I’m not a cave-dwelling Bohemian loafer or anything, I just earn enough to live comfortably each month then I stop. Nor do I deprive myself of the little luxuries of modern civilisation, but then neither do I saturate myself in them. It’s a combination of time-honoured traditions like avoiding borrowing, not buying what you can’t afford (or waiting until you can) and a make-do-and-mend approach. Austerity is unlikely to be the fault of any decent human freelancer.
This began as a way to save money when I began freelancing and had very little work: I cut out meat, cancelled my gym membership and went cold-turkey on an unhelpful gadget addiction so I could last survive longer on the bare minimum. Then I noticed how little you actually need to get by and and stuck to this philosophy ever since.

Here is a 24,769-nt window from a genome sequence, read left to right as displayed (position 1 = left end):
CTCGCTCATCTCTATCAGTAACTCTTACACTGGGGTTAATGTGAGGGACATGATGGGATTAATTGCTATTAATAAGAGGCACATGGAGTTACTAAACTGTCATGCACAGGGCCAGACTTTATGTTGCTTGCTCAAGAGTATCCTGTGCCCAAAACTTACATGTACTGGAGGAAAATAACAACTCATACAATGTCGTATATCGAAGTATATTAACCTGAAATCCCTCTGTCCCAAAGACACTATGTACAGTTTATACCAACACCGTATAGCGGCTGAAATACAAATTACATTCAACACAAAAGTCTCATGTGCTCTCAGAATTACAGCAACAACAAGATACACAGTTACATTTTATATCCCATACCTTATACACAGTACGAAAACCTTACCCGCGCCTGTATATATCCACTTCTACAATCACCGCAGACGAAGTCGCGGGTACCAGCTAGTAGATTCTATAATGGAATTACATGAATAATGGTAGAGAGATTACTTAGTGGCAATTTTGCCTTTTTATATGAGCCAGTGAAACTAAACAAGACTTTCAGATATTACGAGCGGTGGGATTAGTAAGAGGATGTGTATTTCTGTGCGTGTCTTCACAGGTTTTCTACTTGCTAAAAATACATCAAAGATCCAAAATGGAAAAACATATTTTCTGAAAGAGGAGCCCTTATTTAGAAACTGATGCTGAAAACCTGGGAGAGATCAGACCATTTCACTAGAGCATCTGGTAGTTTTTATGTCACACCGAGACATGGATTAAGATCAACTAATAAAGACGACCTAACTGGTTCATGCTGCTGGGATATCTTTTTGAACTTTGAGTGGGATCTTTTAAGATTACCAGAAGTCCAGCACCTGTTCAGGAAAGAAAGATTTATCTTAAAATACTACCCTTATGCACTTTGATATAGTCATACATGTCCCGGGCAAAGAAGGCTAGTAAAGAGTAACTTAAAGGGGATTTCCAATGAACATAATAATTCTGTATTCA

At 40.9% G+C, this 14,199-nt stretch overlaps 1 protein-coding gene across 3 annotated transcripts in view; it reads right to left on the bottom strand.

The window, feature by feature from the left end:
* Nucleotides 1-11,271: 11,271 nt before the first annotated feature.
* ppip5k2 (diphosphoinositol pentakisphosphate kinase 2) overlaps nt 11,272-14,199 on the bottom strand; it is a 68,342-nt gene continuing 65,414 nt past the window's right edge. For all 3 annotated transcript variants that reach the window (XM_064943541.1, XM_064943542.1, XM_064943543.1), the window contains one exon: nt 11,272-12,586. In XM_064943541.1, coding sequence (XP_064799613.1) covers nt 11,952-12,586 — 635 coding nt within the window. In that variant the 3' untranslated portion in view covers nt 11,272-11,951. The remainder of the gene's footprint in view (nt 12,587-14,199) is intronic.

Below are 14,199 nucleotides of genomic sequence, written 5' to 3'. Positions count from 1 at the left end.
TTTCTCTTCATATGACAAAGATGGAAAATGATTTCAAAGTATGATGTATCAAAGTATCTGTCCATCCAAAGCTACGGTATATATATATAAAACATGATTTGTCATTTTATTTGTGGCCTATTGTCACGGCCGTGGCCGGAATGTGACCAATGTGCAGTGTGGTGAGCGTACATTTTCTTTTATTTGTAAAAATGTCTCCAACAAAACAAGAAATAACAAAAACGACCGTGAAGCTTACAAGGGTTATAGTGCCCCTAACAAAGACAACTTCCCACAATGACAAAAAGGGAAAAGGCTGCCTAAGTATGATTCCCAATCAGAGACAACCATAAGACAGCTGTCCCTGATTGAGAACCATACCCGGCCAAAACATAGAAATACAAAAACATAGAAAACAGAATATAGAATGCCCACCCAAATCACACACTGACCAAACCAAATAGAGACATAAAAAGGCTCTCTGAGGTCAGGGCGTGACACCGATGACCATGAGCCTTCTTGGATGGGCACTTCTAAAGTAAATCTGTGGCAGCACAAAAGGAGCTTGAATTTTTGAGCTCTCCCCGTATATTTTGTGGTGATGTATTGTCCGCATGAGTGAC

As it turns out this lifestyle choice is good for your health, both mental and physical. I’d unwittingly escaped the global crap vortex of relentless consumption and instead pursue happiness in the things that bring genuine joy: experiences that cost nothing, or at the very least require only one other consenting adult.
Certainty (or lack of it)
One of the biggest myths about freelancing is that life’s more uncertain because you never know where your next job’s coming from, if it comes at all.
That was true for a little while at the beginning, but after a while (depending on how much effort you put in) you rarely find yourself waiting around very long for jobs to come in. It certainly isn’t a typical state of affairs for a seasoned freelancer like me to be out of work for longer than a week or two. You gain repeat clients, get recommendations and people stumble on your Internet footprints and ask you to work with them. That becomes exponential and your net widens, ever increasing your chances of work finding you.
It’s also surprising how focused you become when you know how much you need to earn to live comfortably. It attunes you to new opportunities and sets your mind to creatively inventing new ways to make ends meet.
I won’t deny that my income still oscillates wildly after five years but it’s possible to negate that with the frugal lifestyle described earlier, living responsibly within your means, and by fattening the cow when times are good.